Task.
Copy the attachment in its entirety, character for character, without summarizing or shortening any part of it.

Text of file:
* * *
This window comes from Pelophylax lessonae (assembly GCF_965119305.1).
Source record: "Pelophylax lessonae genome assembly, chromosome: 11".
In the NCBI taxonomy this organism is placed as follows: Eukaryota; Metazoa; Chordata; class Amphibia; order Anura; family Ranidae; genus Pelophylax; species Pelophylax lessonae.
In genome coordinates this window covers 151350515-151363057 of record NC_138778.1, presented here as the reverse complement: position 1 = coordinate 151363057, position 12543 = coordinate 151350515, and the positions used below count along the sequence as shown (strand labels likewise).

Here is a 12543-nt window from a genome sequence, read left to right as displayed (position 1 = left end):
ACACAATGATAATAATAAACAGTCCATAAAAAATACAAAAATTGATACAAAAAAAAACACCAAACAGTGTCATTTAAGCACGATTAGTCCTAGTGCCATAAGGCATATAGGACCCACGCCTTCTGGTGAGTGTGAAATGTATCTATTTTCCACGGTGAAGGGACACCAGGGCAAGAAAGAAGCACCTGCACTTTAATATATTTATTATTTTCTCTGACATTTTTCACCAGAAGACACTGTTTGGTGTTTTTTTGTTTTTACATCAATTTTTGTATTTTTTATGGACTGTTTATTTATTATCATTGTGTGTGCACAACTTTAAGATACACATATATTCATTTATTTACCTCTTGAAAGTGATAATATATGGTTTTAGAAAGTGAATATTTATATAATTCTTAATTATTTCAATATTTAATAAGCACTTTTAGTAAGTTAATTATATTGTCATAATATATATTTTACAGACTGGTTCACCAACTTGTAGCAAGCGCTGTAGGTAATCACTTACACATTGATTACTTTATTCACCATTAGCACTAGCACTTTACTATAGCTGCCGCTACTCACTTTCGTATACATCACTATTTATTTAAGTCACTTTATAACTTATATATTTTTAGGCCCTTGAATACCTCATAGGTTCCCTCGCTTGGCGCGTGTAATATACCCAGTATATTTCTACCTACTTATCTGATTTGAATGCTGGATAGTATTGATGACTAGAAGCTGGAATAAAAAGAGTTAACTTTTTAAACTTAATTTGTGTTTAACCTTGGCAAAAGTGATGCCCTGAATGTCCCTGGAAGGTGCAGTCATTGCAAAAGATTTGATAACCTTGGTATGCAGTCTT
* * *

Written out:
This window comes from Pelophylax lessonae (assembly GCF_965119305.1).
Source record: "Pelophylax lessonae genome assembly, chromosome: 11".
In the NCBI taxonomy this organism is placed as follows: Eukaryota; Metazoa; Chordata; class Amphibia; order Anura; family Ranidae; genus Pelophylax; species Pelophylax lessonae.
In genome coordinates this window covers 151350515-151363057 of record NC_138778.1, presented here as the reverse complement: position 1 = coordinate 151363057, position 12543 = coordinate 151350515, and the positions used below count along the sequence as shown (strand labels likewise).

Here is a 12543-nt window from a genome sequence, read left to right as displayed (position 1 = left end):
ACACAATGATAATAATAAACAGTCCATAAAAAATACAAAAATTGATACAAAAAAAAACACCAAACAGTGTCATTTAAGCACGATTAGTCCTAGTGCCATAAGGCATATAGGACCCACGCCTTCTGGTGAGTGTGAAATGTATCTATTTTCCACGGTGAAGGGACACCAGGGCAAGAAAGAAGCACCTGCACTTTAATATATTTATTATTTTCTCTGACATTTTTCACCAGAAGACACTGTTTGGTGTTTTTTTGTTTTTACATCAATTTTTGTATTTTTTATGGACTGTTTATTTATTATCATTGTGTGTGCACAACTTTAAGATACACATATATTCATTTATTTACCTCTTGAAAGTGATAATATATGGTTTTAGAAAGTGAATATTTATATAATTCTTAATTATTTCAATATTTAATAAGCACTTTTAGTAAGTTAATTATATTGTCATAATATATATTTTACAGACTGGTTCACCAACTTGTAGCAAGCGCTGTAGGTAATCACTTACACATTGATTACTTTATTCACCATTAGCACTAGCACTTTACTATAGCTGCCGCTACTCACTTTCGTATACATCACTATTTATTTAAGTCACTTTATAACTTATATATTTTTAGGCCCTTGAATACCTCATAGGTTCCCTCGCTTGGCGCGTGTAATATACCCAGTATATTTCTACCTACTTATCTGATTTGAATGCTGGATAGTATTGATGACTAGAAGCTGGAATAAAAAGAGTTAACTTTTTAAACTTAATTTGTGTTTAACCTTGGCAAAAGTGATGCCCTGAATGTCCCTGGAAGGTGCAGTCATTGCAAAAGATTTGATAACCTTGGTATGCAGTCTT